INTERIGHTS closed because it could not retain funding to continue its work. The organization said in had significant downsizing as a cost-cutting measure to try to keep the doors open, but ultimately had no choice to close. [15]

The organization counted as its past successes challenging slavery in Niger and pushing the African Commission to set standards for countries in the continent to ensure all detentions were lawful. The organization also noted its work to protect ethnic minorities, people with disabilities, and people who were harassed or discriminated because of their sexual orientation or gender. [16]

As the organization was closing, it announced that staffers would seek other lawyers and nonprofits to take up their causes. [17]

References

  1.  INTERIGHTS. Union of International Associations. Accessed September 29, 2022. https://uia.org/s/or/en/1100050813 ^
  2. INTERIGHTS. University of Toronto Law Library. Accessed September 29, 2022. https://library.law.utoronto.ca/corporate-author/interights ^
  3. INTERIGHTS. Union of International Associations. Accessed September 29, 2022. https://uia.org/s/or/en/1100050813 ^
  4. INTERIGHTS. Union of International Associations. Accessed September 29, 2022. https://uia.org/s/or/en/1100050813 ^
  5.  INTERIGHTS. University of Toronto Law Library. Accessed September 29, 2022. https://library.law.utoronto.ca/corporate-author/interights ^
  6. INTERIGHTS. University of Toronto Law Library. Accessed September 29, 2022. https://library.law.utoronto.ca/corporate-author/interights ^
  7. Khadar, Lamin. “Expanding Access to Justice An exploration of large firm pro bono practice across Europe.” European University Institute Department of Law. May 24, 2019. Accessed September 30, 2022. https://cadmus.eui.eu/bitstream/handle/1814/63004/Khadar_2019_LAW.pdf?sequence=1&isAllowed=y ^
  8. “Global Human Rights Litigation.” Open Society Justice Initiative. October 2013. Accessed September 30, 2022. https://www.refworld.org/pdfid/52fb35414.pdf ^
  9. Moni Shrestha. LinkedIn. Accessed September 30, 2022. https://www.linkedin.com/in/moni-shrestha-10849697/?originalSubdomain=uk ^
  10. Khadar, Lamin. “Expanding Access to Justice An exploration of large firm pro bono practice across Europe.” European University Institute Department of Law. May 24, 2019. Accessed September 30, 2022. https://cadmus.eui.eu/bitstream/handle/1814/63004/Khadar_2019_LAW.pdf?sequence=1&isAllowed=y ^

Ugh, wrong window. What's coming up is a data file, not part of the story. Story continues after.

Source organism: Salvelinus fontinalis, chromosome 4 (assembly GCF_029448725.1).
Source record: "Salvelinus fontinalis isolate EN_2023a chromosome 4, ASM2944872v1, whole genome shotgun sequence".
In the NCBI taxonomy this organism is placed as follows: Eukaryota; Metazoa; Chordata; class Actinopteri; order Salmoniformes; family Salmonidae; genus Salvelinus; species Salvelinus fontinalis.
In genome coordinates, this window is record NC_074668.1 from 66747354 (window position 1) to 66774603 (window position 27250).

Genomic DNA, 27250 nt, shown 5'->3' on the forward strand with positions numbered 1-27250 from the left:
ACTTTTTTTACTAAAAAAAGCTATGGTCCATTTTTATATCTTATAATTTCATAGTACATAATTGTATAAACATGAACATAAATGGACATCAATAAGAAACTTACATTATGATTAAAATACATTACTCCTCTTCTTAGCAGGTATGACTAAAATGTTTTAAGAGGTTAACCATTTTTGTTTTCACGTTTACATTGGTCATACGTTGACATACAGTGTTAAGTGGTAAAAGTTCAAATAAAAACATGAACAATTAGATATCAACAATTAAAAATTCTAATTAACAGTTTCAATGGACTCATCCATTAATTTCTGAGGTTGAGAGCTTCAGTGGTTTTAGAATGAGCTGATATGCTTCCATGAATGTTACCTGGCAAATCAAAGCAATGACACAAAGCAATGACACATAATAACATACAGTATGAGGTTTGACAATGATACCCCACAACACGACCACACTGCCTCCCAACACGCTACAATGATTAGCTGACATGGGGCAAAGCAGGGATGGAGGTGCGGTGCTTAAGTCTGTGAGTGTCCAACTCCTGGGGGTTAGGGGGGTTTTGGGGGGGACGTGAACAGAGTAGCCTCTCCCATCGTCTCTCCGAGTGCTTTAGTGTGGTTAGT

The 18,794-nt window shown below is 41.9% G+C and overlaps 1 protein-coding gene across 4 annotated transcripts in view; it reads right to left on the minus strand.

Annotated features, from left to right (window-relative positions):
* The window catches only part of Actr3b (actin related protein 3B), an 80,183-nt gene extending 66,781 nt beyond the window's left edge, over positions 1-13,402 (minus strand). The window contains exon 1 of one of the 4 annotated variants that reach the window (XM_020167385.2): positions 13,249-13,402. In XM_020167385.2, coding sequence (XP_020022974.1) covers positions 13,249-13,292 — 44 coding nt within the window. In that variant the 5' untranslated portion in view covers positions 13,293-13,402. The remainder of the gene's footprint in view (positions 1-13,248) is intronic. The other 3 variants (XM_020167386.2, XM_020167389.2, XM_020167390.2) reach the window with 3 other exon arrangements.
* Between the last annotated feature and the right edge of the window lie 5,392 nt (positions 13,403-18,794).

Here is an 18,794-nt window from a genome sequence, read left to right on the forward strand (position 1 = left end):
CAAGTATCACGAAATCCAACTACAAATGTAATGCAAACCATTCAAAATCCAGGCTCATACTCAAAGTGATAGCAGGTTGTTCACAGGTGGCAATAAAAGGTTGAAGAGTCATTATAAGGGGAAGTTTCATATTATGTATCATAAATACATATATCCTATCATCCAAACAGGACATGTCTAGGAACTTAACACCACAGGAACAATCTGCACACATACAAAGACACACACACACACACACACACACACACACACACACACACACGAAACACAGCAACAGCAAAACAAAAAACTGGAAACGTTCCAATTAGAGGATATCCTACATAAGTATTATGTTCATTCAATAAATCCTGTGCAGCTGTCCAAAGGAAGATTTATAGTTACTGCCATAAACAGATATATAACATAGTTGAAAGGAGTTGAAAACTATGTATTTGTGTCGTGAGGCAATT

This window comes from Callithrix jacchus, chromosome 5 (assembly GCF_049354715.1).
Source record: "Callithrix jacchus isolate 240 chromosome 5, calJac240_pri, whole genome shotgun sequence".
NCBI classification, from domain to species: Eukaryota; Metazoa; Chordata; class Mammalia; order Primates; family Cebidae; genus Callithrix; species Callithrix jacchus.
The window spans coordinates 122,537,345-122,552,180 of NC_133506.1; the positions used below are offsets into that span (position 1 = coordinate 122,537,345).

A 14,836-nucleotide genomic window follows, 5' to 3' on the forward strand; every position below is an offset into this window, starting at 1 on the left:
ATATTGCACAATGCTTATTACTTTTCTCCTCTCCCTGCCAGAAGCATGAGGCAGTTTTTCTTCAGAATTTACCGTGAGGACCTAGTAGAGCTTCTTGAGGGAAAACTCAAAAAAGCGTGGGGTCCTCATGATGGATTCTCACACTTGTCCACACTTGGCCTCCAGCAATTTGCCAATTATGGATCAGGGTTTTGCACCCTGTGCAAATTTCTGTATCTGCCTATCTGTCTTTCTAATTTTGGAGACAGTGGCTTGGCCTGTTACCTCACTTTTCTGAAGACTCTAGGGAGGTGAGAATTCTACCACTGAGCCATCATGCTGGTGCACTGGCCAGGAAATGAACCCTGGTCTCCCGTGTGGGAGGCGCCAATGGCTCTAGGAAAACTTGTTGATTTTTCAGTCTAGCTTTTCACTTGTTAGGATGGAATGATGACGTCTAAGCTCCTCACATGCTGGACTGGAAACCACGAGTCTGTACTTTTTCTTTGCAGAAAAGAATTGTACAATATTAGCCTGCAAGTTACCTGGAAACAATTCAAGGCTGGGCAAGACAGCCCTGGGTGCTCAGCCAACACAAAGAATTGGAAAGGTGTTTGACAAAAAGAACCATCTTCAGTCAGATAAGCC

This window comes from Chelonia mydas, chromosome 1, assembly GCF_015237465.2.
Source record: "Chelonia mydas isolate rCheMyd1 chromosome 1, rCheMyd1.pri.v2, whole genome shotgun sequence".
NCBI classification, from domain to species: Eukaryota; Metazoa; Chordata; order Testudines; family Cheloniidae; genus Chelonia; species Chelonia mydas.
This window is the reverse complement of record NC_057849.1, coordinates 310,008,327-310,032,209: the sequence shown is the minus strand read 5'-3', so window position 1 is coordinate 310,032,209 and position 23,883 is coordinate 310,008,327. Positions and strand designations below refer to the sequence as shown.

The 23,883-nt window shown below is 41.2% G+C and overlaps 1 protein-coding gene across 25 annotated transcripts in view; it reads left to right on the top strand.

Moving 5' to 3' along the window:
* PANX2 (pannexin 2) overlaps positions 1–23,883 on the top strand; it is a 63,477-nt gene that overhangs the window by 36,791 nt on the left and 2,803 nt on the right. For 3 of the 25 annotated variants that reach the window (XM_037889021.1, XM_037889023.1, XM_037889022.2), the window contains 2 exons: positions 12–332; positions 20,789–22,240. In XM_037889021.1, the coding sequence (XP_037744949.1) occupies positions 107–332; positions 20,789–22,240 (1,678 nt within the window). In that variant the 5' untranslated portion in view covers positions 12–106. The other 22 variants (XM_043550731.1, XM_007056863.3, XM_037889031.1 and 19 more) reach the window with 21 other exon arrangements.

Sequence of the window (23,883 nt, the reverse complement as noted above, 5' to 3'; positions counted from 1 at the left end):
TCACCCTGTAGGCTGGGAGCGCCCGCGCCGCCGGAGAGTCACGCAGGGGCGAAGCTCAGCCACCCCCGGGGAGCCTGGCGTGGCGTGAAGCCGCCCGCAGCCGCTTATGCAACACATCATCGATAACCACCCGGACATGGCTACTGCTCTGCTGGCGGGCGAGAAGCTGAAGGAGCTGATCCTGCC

11. Khadar, Lamin. “Expanding Access to Justice An exploration of large firm pro bono practice across Europe.” European University Institute Department of Law. May 24, 2019. Accessed September 30, 2022. https://cadmus.eui.eu/bitstream/handle/1814/63004/Khadar_2019_LAW.pdf?sequence=1&isAllowed=y ^
  12. Khadar, Lamin. “Expanding Access to Justice An exploration of large firm pro bono practice across Europe.” European University Institute Department of Law. May 24, 2019. Accessed September 30, 2022. https://cadmus.eui.eu/bitstream/handle/1814/63004/Khadar_2019_LAW.pdf?sequence=1&isAllowed=y ^
  13.  Khadar, Lamin. “Expanding Access to Justice An exploration of large firm pro bono practice across Europe.” European University Institute Department of Law. May 24, 2019. Accessed September 30, 2022. https://cadmus.eui.eu/bitstream/handle/1814/63004/Khadar_2019_LAW.pdf?sequence=1&isAllowed=y ^
  14. INTERIGHTS. Dev Ex. Accessed September 29, 2022. https://www.devex.com/organizations/international-centre-for-the-legal-protection-of-human-rights-64390 ^
  15. Home Page. INTERIGHTS. Accessed September 29, 2022. https://interights.org/ ^
  16.  Home Page. INTERIGHTS. Accessed September 29, 2022. https://interights.org/ ^
  17. Home Page. INTERIGHTS. Accessed September 29, 2022. https://interights.org/ ^
  18. INTERIGHTS. Union of International Associations. Accessed September 29, 2022. https://uia.org/s/or/en/1100050813 ^
  19. INTERIGHTS. Union of International Associations. Accessed September 29, 2022. https://uia.org/s/or/en/1100050813 ^